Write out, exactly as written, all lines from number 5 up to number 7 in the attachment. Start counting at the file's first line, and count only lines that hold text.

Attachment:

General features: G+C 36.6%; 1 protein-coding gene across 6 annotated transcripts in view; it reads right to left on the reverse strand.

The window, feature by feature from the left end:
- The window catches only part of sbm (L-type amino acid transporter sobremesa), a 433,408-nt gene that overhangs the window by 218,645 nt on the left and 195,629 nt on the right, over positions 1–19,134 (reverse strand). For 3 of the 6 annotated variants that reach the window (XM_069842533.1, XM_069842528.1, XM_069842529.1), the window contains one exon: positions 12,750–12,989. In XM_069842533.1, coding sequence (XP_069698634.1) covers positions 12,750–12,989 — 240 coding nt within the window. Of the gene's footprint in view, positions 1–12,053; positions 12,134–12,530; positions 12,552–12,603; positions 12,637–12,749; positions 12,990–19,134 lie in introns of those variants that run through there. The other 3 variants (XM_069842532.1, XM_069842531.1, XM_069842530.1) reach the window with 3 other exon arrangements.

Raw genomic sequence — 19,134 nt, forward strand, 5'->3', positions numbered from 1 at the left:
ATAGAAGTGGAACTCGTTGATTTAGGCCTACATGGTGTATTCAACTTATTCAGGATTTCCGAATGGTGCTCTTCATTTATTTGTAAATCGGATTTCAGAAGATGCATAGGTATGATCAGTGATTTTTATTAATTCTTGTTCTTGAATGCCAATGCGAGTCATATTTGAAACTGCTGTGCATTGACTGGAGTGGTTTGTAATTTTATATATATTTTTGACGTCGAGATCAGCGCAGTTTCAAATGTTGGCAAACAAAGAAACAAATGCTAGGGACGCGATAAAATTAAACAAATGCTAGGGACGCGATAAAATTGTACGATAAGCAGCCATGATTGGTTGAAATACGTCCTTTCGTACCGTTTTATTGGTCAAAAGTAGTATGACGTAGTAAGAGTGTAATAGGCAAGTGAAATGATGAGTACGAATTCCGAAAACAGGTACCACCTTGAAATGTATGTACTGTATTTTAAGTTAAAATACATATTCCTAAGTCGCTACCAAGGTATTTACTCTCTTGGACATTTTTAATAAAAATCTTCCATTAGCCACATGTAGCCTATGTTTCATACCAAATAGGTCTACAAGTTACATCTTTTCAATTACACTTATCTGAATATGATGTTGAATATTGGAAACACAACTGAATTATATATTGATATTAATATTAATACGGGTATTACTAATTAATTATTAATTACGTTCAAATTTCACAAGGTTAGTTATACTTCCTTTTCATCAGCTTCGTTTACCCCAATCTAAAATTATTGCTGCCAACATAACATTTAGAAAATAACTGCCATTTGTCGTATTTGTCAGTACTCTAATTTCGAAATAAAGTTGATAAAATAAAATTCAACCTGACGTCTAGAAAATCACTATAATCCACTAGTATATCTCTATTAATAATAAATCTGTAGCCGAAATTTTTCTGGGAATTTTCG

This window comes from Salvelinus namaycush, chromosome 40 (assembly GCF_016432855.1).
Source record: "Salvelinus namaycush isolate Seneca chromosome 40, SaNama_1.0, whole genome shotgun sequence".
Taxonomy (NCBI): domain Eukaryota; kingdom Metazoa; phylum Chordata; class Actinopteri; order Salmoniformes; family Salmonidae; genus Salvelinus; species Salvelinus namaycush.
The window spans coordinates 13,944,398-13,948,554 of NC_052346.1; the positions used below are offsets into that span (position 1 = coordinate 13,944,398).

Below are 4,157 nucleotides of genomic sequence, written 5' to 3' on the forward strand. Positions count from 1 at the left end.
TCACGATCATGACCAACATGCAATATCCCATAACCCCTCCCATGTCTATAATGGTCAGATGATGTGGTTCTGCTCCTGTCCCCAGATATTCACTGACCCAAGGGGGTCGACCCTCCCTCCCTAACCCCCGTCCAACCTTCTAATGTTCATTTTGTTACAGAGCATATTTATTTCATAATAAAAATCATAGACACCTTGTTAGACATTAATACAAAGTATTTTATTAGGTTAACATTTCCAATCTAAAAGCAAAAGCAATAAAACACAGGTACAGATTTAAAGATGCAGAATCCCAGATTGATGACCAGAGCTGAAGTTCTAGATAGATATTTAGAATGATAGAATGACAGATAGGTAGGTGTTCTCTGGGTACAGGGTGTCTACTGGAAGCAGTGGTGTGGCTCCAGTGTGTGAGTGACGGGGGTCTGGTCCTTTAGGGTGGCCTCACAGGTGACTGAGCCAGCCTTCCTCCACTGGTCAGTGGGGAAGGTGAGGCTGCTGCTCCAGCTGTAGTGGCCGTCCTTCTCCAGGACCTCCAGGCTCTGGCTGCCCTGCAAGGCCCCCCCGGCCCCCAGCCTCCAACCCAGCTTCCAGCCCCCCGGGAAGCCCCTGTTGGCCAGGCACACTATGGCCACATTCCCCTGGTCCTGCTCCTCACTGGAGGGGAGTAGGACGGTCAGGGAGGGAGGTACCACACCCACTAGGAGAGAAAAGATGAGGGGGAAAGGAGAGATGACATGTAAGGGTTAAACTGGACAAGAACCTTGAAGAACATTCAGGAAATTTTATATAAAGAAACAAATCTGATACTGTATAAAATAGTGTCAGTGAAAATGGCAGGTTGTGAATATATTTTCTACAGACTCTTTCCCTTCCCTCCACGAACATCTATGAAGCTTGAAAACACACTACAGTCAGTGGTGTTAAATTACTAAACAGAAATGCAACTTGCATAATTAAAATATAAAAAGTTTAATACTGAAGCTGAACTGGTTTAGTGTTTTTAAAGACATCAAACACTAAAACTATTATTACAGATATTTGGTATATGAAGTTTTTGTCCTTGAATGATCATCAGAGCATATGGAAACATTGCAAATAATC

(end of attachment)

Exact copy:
ATAGAAGTGGAACTCGTTGATTTAGGCCTACATGGTGTATTCAACTTATTCAGGATTTCCGAATGGTGCTCTTCATTTATTTGTAAATCGGATTTCAGAAGATGCATAGGTATGATCAGTGATTTTTATTAATTCTTGTTCTTGAATGCCAATGCGAGTCATATTTGAAACTGCTGTGCATTGACTGGAGTGGTTTGTAATTTTATATATATTTTTGACGTCGAGATCAGCGCAGTTTCAAATGTTGGCAAACAAAGAAACAAATGCTAGGGACGCGATAAAATTAAACAAATGCTAGGGACGCGATAAAATTGTACGATAAGCAGCCATGATTGGTTGAAATACGTCCTTTCGTACCGTTTTATTGGTCAAAAGTAGTATGACGTAGTAAGAGTGTAATAGGCAAGTGAAATGATGAGTACGAATTCCGAAAACAGGTACCACCTTGAAATGTATGTACTGTATTTTAAGTTAAAATACATATTCCTAAGTCGCTACCAAGGTATTTACTCTCTTGGACATTTTTAATAAAAATCTTCCATTAGCCACATGTAGCCTATGTTTCATACCAAATAGGTCTACAAGTTACATCTTTTCAATTACACTTATCTGAATATGATGTTGAATATTGGAAACACAACTGAATTATATATTGATATTAATATTAATACGGGTATTACTAATTAATTATTAATTACGTTCAAATTTCACAAGGTTAGTTATACTTCCTTTTCATCAGCTTCGTTTACCCCAATCTAAAATTATTGCTGCCAACATAACATTTAGAAAATAACTGCCATTTGTCGTATTTGTCAGTACTCTAATTTCGAAATAAAGTTGATAAAATAAAATTCAACCTGACGTCTAGAAAATCACTATAATCCACTAGTATATCTCTATTAATAATAAATCTGTAGCCGAAATTTTTCTGGGAATTTTCG

This window comes from Salvelinus namaycush, chromosome 40 (assembly GCF_016432855.1).
Source record: "Salvelinus namaycush isolate Seneca chromosome 40, SaNama_1.0, whole genome shotgun sequence".